August 2008

Hank Roberts with Marc Ducret and Jim Black
Winter & Winter

There aren’t many jazz musicians who’re cellists, and there aren’t many cellists like Hank Roberts. On Green, his return from semi-retirement, the Ithaca-based veteran of the Downtown music scene not only does what’s expected—that is, bow linear melodies—he also mimics the sound of guitar, sometimes plucking a folk revival chord or vamping on a blues lick. Throw in the occasional vocal and you’ve got a bandleader who barely needs a band. And yet he’s got a great one. Marc Ducret is the rare Metheny-style guitarist who can shred as convincingly as any headbanger. And Jim Black, who rounds out the trio, is one of the most musical drummers in jazz—one of the few, along with Joey Baron, to successfully incorporate the influence of underground rock.

As good as it all sounds, however, the musicianship sometimes outshines the songs themselves. “Trees,” in particular, could do without Roberts’ NPR-announcer vocal and lyrics about “ancient wise ones” and “spirit duties.” He comes across as a more convincing singer when he sticks to a wordless croon (“Azul” and “Prayer”). Like Roberts’ cello playing, it’s a haunting sound: half-jazz, half-something else. We would be lucky to hear a lot more of it.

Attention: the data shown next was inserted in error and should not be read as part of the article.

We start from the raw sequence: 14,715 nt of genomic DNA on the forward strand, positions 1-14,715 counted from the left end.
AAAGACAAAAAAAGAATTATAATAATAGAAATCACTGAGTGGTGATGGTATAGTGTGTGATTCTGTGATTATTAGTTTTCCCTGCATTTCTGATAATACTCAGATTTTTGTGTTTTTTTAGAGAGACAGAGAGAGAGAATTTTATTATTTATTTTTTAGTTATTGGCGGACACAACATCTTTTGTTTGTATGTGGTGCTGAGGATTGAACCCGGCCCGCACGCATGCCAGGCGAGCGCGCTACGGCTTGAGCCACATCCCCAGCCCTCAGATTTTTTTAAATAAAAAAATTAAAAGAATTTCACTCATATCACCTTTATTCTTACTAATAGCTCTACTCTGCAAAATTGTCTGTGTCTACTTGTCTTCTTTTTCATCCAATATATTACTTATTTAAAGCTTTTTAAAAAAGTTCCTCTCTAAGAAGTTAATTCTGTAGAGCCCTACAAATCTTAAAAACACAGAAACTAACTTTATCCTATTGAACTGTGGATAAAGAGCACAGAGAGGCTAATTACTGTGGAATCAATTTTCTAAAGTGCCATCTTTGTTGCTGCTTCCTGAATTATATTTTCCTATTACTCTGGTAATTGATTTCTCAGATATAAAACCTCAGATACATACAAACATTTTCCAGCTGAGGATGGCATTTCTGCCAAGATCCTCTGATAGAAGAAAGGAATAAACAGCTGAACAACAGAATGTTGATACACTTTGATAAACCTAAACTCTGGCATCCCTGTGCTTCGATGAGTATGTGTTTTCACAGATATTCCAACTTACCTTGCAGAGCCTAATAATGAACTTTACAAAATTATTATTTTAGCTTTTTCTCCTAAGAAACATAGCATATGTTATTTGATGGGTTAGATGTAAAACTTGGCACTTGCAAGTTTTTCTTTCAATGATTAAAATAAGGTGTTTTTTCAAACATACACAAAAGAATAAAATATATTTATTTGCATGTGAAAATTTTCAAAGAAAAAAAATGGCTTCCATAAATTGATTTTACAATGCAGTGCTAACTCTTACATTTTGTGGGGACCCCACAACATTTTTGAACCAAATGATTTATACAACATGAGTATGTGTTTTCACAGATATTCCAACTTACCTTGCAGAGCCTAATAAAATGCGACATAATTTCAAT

Originally published in August 2008
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1 Comment

  • Aug 30, 2010 at 03:41PM Eric Banford

    Strongly agree with everything said here except about Hank's voice and lyrics on "Trees". Every time I see that song played by Hank, it hits me like a ton of bricks. The lyrics leading into the climax of the song are powerful stuff: "Our voices seem quiet, but the spirit sound is great. We stand firm together, ever faithful to our duties." Hank's eco-consciousness is heart felt, and his music elevates that message in a way that we can all celebrate.

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